From the very earliest human discoveries of gold, thought to have occurred between the 6th and 4th centuries BC, the precious metal was known to be something rare and special. Found deposited in rivers, the glimmering nuggets of gold—which appeared to radiate light like the sun—were too soft and malleable to turn into tools. Yet they were also incorruptible, resistant to tarnishing like other precious metals.
The ancient Egyptians found a better use for the material. They transformed it into objects invested with divine associations and ornate decorations for divinely ordained rulers. Gold would quickly come to signify not only godliness, but wealth, purity, and prestige. Indeed, throughout human history, works of art incorporating gold have served myriad purposes, from displays of piety to displays of economic power and luxury.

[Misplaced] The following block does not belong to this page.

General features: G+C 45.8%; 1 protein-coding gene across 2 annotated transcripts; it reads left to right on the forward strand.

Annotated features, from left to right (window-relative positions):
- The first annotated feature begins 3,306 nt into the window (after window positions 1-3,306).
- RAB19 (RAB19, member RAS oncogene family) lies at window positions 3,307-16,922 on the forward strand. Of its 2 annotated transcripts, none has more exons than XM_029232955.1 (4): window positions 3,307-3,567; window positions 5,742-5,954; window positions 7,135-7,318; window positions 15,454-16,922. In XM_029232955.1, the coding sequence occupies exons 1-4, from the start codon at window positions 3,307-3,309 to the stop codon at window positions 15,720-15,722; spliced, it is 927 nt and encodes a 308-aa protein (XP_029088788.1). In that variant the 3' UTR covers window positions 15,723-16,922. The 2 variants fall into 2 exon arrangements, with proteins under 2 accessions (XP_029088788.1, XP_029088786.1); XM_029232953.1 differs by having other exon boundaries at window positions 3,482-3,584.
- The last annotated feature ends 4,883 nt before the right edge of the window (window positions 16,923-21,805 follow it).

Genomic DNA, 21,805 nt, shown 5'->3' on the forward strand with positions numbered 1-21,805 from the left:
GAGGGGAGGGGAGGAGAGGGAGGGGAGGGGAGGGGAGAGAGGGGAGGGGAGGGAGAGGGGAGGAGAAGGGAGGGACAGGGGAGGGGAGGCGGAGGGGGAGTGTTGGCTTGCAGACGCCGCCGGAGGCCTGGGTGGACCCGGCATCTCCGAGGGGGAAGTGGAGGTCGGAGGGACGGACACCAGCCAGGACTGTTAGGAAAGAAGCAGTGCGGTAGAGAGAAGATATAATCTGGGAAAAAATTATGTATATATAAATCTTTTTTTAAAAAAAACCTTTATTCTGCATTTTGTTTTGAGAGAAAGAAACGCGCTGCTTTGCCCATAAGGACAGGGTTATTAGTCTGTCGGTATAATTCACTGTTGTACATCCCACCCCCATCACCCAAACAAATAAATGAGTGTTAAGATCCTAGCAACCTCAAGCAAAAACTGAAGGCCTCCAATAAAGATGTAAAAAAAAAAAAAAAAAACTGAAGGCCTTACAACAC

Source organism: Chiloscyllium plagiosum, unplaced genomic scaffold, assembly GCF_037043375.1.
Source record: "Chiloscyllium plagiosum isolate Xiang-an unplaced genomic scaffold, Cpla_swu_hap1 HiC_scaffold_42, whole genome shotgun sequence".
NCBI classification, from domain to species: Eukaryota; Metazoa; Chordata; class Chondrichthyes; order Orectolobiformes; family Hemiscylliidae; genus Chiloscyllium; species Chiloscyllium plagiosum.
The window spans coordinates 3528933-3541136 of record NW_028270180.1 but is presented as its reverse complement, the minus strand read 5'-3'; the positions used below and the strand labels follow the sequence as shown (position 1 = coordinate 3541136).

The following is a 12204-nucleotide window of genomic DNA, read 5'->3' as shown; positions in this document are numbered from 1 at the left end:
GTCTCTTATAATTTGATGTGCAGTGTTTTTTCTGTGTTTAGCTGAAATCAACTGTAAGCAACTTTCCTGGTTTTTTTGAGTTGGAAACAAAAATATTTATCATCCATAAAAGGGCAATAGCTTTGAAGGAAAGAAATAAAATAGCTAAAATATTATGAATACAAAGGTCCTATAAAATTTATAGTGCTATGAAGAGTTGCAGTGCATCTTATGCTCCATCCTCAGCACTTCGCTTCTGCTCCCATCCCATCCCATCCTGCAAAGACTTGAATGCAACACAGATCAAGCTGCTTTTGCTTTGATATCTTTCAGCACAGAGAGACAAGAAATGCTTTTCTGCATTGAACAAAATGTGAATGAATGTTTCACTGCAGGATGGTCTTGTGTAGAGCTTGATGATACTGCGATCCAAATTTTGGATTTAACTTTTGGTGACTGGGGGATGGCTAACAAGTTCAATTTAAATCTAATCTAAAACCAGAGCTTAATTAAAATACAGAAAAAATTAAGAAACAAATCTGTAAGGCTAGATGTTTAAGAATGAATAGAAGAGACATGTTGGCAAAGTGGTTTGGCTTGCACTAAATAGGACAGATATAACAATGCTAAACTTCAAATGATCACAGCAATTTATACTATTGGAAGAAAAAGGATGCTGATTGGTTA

The earliest gold artifacts discovered by archaeologists were found in the Eastern Mediterranean and date to around the 4th millennium BC. Today, the use of gold is more widespread—you might even find an extremely upmarket dessert coated in thin, flavorless gold leaf.
From religious artists for whom gold lined the streets of holy paradise to one who used its weight as the value standard for his own feces, here is a brief history of gold in art.